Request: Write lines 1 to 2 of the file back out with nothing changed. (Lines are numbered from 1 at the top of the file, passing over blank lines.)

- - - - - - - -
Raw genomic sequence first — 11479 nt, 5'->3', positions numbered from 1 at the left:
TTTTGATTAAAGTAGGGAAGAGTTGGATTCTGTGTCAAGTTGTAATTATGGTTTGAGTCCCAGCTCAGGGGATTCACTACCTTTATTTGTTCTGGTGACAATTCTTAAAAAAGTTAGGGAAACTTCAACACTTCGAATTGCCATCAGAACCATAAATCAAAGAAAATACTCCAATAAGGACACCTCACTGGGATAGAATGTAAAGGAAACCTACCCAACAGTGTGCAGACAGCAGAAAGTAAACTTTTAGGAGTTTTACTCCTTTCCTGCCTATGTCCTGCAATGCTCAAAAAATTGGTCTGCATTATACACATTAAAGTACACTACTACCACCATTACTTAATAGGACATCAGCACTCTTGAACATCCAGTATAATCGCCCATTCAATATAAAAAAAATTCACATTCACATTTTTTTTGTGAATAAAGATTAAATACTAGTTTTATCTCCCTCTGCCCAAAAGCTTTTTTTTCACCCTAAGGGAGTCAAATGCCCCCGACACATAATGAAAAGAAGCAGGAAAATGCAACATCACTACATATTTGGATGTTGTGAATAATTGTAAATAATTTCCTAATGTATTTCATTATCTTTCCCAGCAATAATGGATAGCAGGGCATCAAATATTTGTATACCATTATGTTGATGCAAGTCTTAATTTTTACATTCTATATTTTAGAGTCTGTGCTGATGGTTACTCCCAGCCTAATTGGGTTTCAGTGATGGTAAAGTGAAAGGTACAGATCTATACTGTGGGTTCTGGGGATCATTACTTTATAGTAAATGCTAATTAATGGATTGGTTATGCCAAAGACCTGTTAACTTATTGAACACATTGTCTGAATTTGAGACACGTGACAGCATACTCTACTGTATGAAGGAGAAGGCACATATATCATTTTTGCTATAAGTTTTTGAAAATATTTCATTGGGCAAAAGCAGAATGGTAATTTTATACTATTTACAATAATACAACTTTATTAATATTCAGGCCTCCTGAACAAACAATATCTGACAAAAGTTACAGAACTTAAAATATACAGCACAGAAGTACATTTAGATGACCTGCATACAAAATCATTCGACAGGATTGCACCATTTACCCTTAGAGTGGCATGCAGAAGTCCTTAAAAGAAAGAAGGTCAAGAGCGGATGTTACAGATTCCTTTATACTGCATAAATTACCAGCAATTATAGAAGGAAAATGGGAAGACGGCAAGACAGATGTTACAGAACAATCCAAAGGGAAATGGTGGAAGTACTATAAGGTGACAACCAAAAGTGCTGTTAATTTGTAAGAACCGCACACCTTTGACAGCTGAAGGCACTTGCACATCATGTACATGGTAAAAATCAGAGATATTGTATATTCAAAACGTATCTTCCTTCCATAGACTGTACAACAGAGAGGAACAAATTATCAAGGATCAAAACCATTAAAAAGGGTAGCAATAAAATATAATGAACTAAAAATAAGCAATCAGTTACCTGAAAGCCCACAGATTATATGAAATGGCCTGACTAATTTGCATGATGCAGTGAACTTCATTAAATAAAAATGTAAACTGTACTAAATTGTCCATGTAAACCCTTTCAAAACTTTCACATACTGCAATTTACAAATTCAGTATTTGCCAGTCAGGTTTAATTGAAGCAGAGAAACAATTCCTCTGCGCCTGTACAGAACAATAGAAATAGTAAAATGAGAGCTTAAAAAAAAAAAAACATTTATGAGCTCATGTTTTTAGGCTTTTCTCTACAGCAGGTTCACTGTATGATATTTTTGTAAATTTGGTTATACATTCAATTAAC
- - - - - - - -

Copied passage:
Raw genomic sequence first — 11479 nt, 5'->3', positions numbered from 1 at the left:
TTTTGATTAAAGTAGGGAAGAGTTGGATTCTGTGTCAAGTTGTAATTATGGTTTGAGTCCCAGCTCAGGGGATTCACTACCTTTATTTGTTCTGGTGACAATTCTTAAAAAAGTTAGGGAAACTTCAACACTTCGAATTGCCATCAGAACCATAAATCAAAGAAAATACTCCAATAAGGACACCTCACTGGGATAGAATGTAAAGGAAACCTACCCAACAGTGTGCAGACAGCAGAAAGTAAACTTTTAGGAGTTTTACTCCTTTCCTGCCTATGTCCTGCAATGCTCAAAAAATTGGTCTGCATTATACACATTAAAGTACACTACTACCACCATTACTTAATAGGACATCAGCACTCTTGAACATCCAGTATAATCGCCCATTCAATATAAAAAAAATTCACATTCACATTTTTTTTGTGAATAAAGATTAAATACTAGTTTTATCTCCCTCTGCCCAAAAGCTTTTTTTTCACCCTAAGGGAGTCAAATGCCCCCGACACATAATGAAAAGAAGCAGGAAAATGCAACATCACTACATATTTGGATGTTGTGAATAATTGTAAATAATTTCCTAATGTATTTCATTATCTTTCCCAGCAATAATGGATAGCAGGGCATCAAATATTTGTATACCATTATGTTGATGCAAGTCTTAATTTTTACATTCTATATTTTAGAGTCTGTGCTGATGGTTACTCCCAGCCTAATTGGGTTTCAGTGATGGTAAAGTGAAAGGTACAGATCTATACTGTGGGTTCTGGGGATCATTACTTTATAGTAAATGCTAATTAATGGATTGGTTATGCCAAAGACCTGTTAACTTATTGAACACATTGTCTGAATTTGAGACACGTGACAGCATACTCTACTGTATGAAGGAGAAGGCACATATATCATTTTTGCTATAAGTTTTTGAAAATATTTCATTGGGCAAAAGCAGAATGGTAATTTTATACTATTTACAATAATACAACTTTATTAATATTCAGGCCTCCTGAACAAACAATATCTGACAAAAGTTACAGAACTTAAAATATACAGCACAGAAGTACATTTAGATGACCTGCATACAAAATCATTCGACAGGATTGCACCATTTACCCTTAGAGTGGCATGCAGAAGTCCTTAAAAGAAAGAAGGTCAAGAGCGGATGTTACAGATTCCTTTATACTGCATAAATTACCAGCAATTATAGAAGGAAAATGGGAAGACGGCAAGACAGATGTTACAGAACAATCCAAAGGGAAATGGTGGAAGTACTATAAGGTGACAACCAAAAGTGCTGTTAATTTGTAAGAACCGCACACCTTTGACAGCTGAAGGCACTTGCACATCATGTACATGGTAAAAATCAGAGATATTGTATATTCAAAACGTATCTTCCTTCCATAGACTGTACAACAGAGAGGAACAAATTATCAAGGATCAAAACCATTAAAAAGGGTAGCAATAAAATATAATGAACTAAAAATAAGCAATCAGTTACCTGAAAGCCCACAGATTATATGAAATGGCCTGACTAATTTGCATGATGCAGTGAACTTCATTAAATAAAAATGTAAACTGTACTAAATTGTCCATGTAAACCCTTTCAAAACTTTCACATACTGCAATTTACAAATTCAGTATTTGCCAGTCAGGTTTAATTGAAGCAGAGAAACAATTCCTCTGCGCCTGTACAGAACAATAGAAATAGTAAAATGAGAGCTTAAAAAAAAAAAAACATTTATGAGCTCATGTTTTTAGGCTTTTCTCTACAGCAGGTTCACTGTATGATATTTTTGTAAATTTGGTTATACATTCAATTAAC